I Had to Be Inhumane in Order to Make Sure My Father Didn’t Swallow Me

When I think of gaslighting I am reminded of the talks my father used to give to me when he was drunk in his chair in front of NASCAR, smoking menthols until he turned white while telling me with slurred words and with a drooling mouth falling slowly off his face how nobody cared about him and that he was good as dead.

This he deflected with diatribes about how he should try to steal my girlfriends for himself, and that because he had more experience being married three times, he was the better suitor. His drunken manipulations usually ended with him threatening to kill himself and me asking him if I needed to call someone and him saying no and apologizing alongside sudden compliments meant for someone else.  

That was so unreal and demoralizing to me it was no wonder I decided to stop enabling it and moved out and stopped talking to him for years.

Now, I know I was cold and insensitive and detached when it came to him, and I agree that’s a robotic and inhumane way to be. And sure, maybe I’ll always be quick to overreact whenever someone I care about and look up to deflects onto a subject that has nothing to do with the topic brought to the table out of concern for everybody, and begins to fault find around it like a passive aggressive character judgment meant for an imaginary father.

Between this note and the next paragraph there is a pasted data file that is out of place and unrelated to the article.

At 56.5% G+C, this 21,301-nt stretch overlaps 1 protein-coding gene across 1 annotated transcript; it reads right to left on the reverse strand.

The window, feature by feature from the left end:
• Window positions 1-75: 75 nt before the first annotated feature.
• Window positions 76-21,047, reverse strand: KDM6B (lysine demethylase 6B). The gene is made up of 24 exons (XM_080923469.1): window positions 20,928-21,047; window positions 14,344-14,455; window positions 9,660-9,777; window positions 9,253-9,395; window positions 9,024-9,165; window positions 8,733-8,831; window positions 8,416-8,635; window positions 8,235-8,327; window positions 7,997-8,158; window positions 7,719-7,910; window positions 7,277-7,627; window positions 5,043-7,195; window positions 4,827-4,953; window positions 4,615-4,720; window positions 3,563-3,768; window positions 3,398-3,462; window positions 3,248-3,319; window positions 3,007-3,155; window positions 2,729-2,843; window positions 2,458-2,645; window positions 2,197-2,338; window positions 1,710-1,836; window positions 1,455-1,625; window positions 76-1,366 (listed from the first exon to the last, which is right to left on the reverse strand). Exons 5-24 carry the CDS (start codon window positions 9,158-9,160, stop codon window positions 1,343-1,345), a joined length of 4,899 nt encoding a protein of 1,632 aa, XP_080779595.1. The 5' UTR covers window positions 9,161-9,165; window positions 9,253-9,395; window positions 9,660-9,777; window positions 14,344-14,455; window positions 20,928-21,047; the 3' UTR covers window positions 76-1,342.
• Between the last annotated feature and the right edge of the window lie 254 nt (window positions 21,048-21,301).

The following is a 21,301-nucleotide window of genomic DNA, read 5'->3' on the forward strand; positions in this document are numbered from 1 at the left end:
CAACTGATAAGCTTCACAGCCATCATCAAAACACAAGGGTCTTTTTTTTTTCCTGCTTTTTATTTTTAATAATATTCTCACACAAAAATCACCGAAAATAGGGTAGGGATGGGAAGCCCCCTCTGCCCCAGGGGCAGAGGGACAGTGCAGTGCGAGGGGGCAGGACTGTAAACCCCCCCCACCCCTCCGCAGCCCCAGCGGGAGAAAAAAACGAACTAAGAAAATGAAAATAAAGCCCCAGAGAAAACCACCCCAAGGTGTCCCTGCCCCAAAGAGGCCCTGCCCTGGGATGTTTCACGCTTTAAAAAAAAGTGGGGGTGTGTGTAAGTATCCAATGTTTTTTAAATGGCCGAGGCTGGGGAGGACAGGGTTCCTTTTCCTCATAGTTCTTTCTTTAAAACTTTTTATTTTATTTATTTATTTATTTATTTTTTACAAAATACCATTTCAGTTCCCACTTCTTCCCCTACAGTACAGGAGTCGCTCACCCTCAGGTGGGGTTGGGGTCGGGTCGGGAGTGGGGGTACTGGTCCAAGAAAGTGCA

But as many adult children of alcoholics know I had to be that kind of inhumane in order to make sure he didn’t swallow me, and how I know the best way to deal with someone who’s trying to make you crazy in order to make themselves feel less so, is just to give them as much time and space as you can while giving them the info. they need to help themselves.

But while also knowing that’s maybe just delaying the inevitable total blackout of their own heart, and that regardless of how proactive you are, many more people are probably going to be hurt until, either, the lights start to brighten and stay bright again, or stay off.

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